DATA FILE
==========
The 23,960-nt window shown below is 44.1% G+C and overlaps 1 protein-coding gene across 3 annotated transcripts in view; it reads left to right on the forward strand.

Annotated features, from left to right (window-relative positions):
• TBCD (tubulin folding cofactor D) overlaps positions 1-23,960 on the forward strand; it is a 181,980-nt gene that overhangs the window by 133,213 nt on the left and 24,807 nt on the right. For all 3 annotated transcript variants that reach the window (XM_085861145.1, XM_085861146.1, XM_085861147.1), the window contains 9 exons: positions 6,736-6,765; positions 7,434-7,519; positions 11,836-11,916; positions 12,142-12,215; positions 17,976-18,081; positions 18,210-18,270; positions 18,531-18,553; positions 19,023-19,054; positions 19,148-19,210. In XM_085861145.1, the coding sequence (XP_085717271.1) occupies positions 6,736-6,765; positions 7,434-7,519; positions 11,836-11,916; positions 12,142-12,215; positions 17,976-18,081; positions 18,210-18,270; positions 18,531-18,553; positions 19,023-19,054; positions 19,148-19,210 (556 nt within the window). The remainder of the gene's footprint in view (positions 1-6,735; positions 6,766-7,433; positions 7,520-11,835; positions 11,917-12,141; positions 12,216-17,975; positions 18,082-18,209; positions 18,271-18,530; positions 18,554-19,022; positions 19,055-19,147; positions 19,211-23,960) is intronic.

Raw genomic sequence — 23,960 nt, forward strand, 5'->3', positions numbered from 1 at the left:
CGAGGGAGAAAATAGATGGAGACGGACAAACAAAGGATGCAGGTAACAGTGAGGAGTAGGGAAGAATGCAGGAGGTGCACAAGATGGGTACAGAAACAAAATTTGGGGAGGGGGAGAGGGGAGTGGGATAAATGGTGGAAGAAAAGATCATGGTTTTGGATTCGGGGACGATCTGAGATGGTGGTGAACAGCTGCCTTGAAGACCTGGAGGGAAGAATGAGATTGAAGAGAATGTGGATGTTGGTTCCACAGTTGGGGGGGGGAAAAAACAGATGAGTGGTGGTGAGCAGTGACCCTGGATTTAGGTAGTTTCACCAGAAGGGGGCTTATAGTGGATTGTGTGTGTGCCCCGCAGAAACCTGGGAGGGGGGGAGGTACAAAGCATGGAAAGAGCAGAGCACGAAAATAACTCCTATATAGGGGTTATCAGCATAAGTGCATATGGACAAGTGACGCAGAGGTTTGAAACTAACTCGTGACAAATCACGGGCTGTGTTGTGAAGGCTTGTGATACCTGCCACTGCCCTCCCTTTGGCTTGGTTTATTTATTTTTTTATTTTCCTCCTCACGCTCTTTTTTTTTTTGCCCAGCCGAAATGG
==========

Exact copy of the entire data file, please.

The 23,960-nt window shown below is 44.1% G+C and overlaps 1 protein-coding gene across 3 annotated transcripts in view; it reads left to right on the forward strand.

Annotated features, from left to right (window-relative positions):
• TBCD (tubulin folding cofactor D) overlaps positions 1-23,960 on the forward strand; it is a 181,980-nt gene that overhangs the window by 133,213 nt on the left and 24,807 nt on the right. For all 3 annotated transcript variants that reach the window (XM_085861145.1, XM_085861146.1, XM_085861147.1), the window contains 9 exons: positions 6,736-6,765; positions 7,434-7,519; positions 11,836-11,916; positions 12,142-12,215; positions 17,976-18,081; positions 18,210-18,270; positions 18,531-18,553; positions 19,023-19,054; positions 19,148-19,210. In XM_085861145.1, the coding sequence (XP_085717271.1) occupies positions 6,736-6,765; positions 7,434-7,519; positions 11,836-11,916; positions 12,142-12,215; positions 17,976-18,081; positions 18,210-18,270; positions 18,531-18,553; positions 19,023-19,054; positions 19,148-19,210 (556 nt within the window). The remainder of the gene's footprint in view (positions 1-6,735; positions 6,766-7,433; positions 7,520-11,835; positions 11,917-12,141; positions 12,216-17,975; positions 18,082-18,209; positions 18,271-18,530; positions 18,554-19,022; positions 19,055-19,147; positions 19,211-23,960) is intronic.

Raw genomic sequence — 23,960 nt, forward strand, 5'->3', positions numbered from 1 at the left:
CGAGGGAGAAAATAGATGGAGACGGACAAACAAAGGATGCAGGTAACAGTGAGGAGTAGGGAAGAATGCAGGAGGTGCACAAGATGGGTACAGAAACAAAATTTGGGGAGGGGGAGAGGGGAGTGGGATAAATGGTGGAAGAAAAGATCATGGTTTTGGATTCGGGGACGATCTGAGATGGTGGTGAACAGCTGCCTTGAAGACCTGGAGGGAAGAATGAGATTGAAGAGAATGTGGATGTTGGTTCCACAGTTGGGGGGGGGAAAAAACAGATGAGTGGTGGTGAGCAGTGACCCTGGATTTAGGTAGTTTCACCAGAAGGGGGCTTATAGTGGATTGTGTGTGTGCCCCGCAGAAACCTGGGAGGGGGGGAGGTACAAAGCATGGAAAGAGCAGAGCACGAAAATAACTCCTATATAGGGGTTATCAGCATAAGTGCATATGGACAAGTGACGCAGAGGTTTGAAACTAACTCGTGACAAATCACGGGCTGTGTTGTGAAGGCTTGTGATACCTGCCACTGCCCTCCCTTTGGCTTGGTTTATTTATTTTTTTATTTTCCTCCTCACGCTCTTTTTTTTTTTGCCCAGCCGAAATGG